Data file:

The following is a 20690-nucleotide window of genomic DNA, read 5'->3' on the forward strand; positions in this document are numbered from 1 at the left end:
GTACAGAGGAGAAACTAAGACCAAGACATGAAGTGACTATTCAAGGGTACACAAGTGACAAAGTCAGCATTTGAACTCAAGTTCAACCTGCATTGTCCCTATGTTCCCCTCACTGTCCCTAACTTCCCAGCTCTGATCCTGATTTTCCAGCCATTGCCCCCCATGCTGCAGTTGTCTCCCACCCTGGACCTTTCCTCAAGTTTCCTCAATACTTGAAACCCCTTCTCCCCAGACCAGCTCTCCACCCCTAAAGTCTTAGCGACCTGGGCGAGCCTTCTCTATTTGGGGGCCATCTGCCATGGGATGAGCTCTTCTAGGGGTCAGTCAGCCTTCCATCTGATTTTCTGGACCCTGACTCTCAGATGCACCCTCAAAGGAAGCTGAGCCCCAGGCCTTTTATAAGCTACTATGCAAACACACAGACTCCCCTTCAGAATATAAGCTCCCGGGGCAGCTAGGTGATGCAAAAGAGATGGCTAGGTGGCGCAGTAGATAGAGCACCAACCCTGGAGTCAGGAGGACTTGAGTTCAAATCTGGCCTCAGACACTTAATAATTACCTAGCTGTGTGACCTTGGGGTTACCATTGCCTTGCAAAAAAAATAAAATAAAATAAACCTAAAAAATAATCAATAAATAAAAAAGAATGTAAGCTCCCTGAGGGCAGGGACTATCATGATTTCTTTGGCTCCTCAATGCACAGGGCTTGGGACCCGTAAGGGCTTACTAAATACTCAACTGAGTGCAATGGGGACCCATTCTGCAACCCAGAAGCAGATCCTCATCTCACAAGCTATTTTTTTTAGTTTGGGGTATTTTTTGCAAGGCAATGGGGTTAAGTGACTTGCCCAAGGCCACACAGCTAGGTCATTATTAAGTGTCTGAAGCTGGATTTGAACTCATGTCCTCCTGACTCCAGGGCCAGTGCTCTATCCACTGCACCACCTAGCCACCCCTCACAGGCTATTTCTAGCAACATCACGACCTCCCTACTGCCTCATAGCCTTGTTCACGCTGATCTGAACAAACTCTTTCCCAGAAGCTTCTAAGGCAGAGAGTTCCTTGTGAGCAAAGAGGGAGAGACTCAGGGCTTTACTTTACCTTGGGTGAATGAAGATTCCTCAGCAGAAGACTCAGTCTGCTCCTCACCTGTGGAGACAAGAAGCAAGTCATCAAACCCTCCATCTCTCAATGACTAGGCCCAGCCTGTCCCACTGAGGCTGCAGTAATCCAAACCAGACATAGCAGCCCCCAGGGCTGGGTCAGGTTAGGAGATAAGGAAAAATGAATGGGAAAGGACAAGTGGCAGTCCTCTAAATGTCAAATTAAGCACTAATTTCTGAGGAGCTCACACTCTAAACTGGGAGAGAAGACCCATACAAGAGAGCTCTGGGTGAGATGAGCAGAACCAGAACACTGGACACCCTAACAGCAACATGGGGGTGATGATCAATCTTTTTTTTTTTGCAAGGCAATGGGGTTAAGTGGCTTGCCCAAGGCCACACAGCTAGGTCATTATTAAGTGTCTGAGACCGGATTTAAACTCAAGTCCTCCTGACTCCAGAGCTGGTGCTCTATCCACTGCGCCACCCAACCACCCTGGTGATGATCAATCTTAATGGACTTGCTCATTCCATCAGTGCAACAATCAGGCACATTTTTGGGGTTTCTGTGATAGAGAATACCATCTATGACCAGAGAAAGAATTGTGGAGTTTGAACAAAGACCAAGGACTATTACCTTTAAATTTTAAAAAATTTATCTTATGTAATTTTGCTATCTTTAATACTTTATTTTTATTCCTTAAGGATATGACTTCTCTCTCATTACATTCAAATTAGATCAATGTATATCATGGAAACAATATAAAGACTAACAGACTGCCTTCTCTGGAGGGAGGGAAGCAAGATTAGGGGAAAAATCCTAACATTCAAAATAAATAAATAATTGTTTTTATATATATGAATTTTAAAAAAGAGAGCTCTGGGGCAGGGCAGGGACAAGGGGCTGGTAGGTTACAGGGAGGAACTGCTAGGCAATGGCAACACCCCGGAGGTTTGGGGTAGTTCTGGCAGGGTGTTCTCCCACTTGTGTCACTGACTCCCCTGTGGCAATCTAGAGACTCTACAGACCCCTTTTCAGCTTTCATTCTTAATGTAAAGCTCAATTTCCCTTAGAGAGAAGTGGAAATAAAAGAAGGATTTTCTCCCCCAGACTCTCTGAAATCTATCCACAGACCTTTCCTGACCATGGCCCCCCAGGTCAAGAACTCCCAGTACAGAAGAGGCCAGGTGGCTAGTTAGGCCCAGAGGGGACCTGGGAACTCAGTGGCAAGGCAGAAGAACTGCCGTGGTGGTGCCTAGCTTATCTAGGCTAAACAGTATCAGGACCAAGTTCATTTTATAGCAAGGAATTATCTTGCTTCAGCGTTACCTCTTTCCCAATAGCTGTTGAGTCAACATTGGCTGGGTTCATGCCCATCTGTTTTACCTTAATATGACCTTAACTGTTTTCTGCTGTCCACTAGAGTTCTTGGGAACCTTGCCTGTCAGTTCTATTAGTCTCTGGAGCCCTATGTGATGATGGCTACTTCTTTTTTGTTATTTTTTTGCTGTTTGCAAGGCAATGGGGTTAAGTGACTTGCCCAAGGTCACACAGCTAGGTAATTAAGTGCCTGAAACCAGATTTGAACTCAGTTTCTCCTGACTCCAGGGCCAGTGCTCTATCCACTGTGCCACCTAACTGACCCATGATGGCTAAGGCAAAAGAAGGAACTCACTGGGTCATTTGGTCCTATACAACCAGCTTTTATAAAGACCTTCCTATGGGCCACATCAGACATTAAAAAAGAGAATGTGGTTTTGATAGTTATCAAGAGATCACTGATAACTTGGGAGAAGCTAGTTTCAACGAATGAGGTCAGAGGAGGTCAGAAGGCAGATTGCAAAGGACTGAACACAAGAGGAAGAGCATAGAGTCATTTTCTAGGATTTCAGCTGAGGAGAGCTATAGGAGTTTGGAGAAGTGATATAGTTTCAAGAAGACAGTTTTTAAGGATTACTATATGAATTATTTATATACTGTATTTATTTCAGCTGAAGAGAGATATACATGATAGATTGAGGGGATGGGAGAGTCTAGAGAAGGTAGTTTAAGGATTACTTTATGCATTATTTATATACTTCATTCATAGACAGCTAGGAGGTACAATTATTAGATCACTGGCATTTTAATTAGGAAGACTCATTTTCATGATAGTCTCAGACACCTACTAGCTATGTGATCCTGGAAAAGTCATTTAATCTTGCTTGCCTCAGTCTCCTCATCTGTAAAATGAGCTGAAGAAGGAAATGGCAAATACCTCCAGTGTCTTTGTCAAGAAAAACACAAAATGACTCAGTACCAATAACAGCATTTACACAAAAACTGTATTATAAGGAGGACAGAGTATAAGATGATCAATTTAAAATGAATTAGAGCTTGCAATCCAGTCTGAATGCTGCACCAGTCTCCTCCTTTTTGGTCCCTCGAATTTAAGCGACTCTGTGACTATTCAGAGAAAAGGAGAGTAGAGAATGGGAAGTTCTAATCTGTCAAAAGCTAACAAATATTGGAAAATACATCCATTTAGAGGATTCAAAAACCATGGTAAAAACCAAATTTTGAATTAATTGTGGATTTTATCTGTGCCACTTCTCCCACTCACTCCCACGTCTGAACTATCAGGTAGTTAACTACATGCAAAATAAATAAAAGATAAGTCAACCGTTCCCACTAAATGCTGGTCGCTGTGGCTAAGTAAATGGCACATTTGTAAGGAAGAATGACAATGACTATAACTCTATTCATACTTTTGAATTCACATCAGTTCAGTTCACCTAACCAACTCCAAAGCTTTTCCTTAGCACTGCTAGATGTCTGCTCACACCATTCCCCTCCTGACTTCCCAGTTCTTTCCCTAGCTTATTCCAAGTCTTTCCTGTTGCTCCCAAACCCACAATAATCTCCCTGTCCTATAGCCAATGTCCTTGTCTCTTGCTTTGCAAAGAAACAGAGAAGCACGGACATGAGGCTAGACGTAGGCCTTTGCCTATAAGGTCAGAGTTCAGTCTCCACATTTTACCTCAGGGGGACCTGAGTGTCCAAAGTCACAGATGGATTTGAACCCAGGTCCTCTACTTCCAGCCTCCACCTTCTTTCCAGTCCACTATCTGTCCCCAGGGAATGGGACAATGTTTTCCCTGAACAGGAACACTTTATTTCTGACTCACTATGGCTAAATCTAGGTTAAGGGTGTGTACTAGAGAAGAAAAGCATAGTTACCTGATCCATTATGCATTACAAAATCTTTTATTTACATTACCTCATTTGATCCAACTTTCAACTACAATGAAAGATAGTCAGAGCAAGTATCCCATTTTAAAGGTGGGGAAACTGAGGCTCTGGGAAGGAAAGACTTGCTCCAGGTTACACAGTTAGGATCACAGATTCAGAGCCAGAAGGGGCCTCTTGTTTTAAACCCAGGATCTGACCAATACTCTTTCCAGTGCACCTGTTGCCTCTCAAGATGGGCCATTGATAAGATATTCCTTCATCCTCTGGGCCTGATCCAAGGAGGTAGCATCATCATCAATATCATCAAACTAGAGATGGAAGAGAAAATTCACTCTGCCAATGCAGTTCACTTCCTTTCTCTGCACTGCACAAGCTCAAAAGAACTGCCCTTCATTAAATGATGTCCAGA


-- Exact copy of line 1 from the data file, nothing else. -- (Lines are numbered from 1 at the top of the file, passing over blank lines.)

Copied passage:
The following is a 20690-nucleotide window of genomic DNA, read 5'->3' on the forward strand; positions in this document are numbered from 1 at the left end: